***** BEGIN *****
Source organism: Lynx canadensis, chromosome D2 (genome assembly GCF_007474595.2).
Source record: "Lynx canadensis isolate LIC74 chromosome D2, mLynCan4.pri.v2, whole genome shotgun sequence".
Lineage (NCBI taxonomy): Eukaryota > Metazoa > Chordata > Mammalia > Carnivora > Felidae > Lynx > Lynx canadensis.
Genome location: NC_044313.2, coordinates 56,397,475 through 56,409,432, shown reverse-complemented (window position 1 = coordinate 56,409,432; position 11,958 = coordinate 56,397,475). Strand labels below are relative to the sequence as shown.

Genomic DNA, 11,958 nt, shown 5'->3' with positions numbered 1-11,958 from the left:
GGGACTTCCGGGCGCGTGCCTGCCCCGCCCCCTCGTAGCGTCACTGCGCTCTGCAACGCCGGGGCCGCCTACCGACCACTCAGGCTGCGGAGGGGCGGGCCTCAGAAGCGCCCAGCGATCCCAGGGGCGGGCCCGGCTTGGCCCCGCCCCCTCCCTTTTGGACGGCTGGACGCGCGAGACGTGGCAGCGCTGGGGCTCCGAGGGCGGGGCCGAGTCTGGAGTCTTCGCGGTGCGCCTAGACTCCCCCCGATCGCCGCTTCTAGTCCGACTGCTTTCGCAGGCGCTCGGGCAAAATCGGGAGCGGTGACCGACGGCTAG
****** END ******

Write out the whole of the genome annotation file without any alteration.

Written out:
Source organism: Lynx canadensis, chromosome D2 (genome assembly GCF_007474595.2).
Source record: "Lynx canadensis isolate LIC74 chromosome D2, mLynCan4.pri.v2, whole genome shotgun sequence".
Lineage (NCBI taxonomy): Eukaryota > Metazoa > Chordata > Mammalia > Carnivora > Felidae > Lynx > Lynx canadensis.
Genome location: NC_044313.2, coordinates 56,397,475 through 56,409,432, shown reverse-complemented (window position 1 = coordinate 56,409,432; position 11,958 = coordinate 56,397,475). Strand labels below are relative to the sequence as shown.

Genomic DNA, 11,958 nt, shown 5'->3' with positions numbered 1-11,958 from the left:
GGGACTTCCGGGCGCGTGCCTGCCCCGCCCCCTCGTAGCGTCACTGCGCTCTGCAACGCCGGGGCCGCCTACCGACCACTCAGGCTGCGGAGGGGCGGGCCTCAGAAGCGCCCAGCGATCCCAGGGGCGGGCCCGGCTTGGCCCCGCCCCCTCCCTTTTGGACGGCTGGACGCGCGAGACGTGGCAGCGCTGGGGCTCCGAGGGCGGGGCCGAGTCTGGAGTCTTCGCGGTGCGCCTAGACTCCCCCCGATCGCCGCTTCTAGTCCGACTGCTTTCGCAGGCGCTCGGGCAAAATCGGGAGCGGTGACCGACGGCTAG